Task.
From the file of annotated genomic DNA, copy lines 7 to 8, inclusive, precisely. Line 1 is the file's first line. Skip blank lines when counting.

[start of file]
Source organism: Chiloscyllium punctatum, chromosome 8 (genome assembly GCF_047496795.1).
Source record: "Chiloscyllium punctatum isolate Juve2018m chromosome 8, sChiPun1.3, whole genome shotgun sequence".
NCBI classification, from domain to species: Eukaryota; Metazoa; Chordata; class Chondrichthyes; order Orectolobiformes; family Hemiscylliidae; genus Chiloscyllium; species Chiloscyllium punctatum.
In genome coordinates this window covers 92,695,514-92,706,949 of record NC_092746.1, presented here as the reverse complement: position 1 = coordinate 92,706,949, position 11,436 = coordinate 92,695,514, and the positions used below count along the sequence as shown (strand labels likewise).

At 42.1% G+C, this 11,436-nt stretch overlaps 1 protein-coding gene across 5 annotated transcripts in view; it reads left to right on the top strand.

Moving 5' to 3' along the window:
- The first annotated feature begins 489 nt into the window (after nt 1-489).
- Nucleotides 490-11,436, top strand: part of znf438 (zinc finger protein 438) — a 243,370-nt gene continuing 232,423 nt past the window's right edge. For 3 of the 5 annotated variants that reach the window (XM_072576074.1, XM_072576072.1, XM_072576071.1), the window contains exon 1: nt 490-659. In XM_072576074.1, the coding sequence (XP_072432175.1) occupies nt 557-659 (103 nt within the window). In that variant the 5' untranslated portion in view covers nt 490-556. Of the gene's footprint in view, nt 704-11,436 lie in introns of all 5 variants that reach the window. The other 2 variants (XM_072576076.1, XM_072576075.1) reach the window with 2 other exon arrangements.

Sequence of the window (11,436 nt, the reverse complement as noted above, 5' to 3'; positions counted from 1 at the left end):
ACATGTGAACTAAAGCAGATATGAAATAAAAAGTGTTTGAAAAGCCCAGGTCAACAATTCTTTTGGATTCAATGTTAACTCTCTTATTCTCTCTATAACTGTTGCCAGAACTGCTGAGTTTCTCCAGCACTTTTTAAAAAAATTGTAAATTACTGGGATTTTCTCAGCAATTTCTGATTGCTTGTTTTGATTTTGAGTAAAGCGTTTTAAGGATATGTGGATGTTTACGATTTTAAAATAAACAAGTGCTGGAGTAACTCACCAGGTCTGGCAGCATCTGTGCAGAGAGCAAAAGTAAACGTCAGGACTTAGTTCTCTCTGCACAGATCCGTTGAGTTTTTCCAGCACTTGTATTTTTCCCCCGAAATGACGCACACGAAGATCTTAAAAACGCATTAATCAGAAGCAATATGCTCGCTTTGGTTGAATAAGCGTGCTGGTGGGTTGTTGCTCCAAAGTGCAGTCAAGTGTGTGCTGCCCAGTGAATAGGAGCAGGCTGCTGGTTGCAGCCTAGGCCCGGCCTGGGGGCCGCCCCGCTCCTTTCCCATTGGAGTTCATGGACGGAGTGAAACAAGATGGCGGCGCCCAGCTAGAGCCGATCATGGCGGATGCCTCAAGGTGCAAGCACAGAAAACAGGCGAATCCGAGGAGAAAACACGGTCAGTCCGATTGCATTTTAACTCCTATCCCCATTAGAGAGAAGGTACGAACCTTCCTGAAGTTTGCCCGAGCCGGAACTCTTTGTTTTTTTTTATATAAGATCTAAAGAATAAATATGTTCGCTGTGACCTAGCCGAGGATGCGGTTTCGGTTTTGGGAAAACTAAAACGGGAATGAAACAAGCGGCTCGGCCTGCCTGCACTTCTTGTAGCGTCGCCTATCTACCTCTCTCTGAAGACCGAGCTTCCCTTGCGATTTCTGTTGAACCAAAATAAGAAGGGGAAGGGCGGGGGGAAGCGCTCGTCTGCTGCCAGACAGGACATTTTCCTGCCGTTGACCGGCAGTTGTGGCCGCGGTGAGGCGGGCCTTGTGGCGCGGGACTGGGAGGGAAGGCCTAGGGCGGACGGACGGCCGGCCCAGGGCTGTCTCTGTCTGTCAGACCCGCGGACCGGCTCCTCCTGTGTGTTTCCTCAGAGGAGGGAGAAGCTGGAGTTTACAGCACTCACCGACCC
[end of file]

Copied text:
- The first annotated feature begins 489 nt into the window (after nt 1-489).
- Nucleotides 490-11,436, top strand: part of znf438 (zinc finger protein 438) — a 243,370-nt gene continuing 232,423 nt past the window's right edge. For 3 of the 5 annotated variants that reach the window (XM_072576074.1, XM_072576072.1, XM_072576071.1), the window contains exon 1: nt 490-659. In XM_072576074.1, the coding sequence (XP_072432175.1) occupies nt 557-659 (103 nt within the window). In that variant the 5' untranslated portion in view covers nt 490-556. Of the gene's footprint in view, nt 704-11,436 lie in introns of all 5 variants that reach the window. The other 2 variants (XM_072576076.1, XM_072576075.1) reach the window with 2 other exon arrangements.